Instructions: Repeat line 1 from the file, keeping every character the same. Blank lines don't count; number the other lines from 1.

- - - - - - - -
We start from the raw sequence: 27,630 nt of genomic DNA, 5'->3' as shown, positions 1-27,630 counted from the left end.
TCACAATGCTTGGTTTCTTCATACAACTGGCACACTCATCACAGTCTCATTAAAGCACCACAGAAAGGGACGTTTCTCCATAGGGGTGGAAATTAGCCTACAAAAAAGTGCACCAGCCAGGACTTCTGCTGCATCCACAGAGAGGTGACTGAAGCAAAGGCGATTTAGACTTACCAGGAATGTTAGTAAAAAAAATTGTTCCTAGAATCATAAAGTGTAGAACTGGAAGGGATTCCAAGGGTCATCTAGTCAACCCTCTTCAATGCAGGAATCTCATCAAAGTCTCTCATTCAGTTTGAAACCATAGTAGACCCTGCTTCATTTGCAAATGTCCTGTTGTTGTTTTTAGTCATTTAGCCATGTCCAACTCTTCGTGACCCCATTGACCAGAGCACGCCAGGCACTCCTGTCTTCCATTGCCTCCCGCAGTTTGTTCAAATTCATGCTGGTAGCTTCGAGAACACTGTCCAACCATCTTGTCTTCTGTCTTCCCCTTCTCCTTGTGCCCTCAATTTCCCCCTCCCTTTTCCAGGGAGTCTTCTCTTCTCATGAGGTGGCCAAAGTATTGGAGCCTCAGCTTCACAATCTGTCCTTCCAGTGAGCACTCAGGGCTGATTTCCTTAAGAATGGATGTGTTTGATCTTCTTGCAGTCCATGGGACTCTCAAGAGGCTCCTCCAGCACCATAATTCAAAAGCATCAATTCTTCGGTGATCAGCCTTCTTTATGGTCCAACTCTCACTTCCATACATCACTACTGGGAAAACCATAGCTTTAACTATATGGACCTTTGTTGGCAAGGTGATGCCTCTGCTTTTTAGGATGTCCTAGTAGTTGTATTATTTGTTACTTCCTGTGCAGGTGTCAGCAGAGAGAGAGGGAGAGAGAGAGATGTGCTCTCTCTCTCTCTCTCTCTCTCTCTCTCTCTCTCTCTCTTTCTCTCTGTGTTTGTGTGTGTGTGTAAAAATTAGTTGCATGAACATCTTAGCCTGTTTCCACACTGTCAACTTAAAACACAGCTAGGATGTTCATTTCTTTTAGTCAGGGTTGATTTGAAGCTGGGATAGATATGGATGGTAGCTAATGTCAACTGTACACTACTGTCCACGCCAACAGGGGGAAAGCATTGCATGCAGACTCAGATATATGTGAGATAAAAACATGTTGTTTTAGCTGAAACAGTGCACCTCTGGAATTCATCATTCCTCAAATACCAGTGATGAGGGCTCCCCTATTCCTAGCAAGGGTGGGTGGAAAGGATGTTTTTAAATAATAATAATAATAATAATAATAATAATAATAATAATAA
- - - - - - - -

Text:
We start from the raw sequence: 27,630 nt of genomic DNA, 5'->3' as shown, positions 1-27,630 counted from the left end.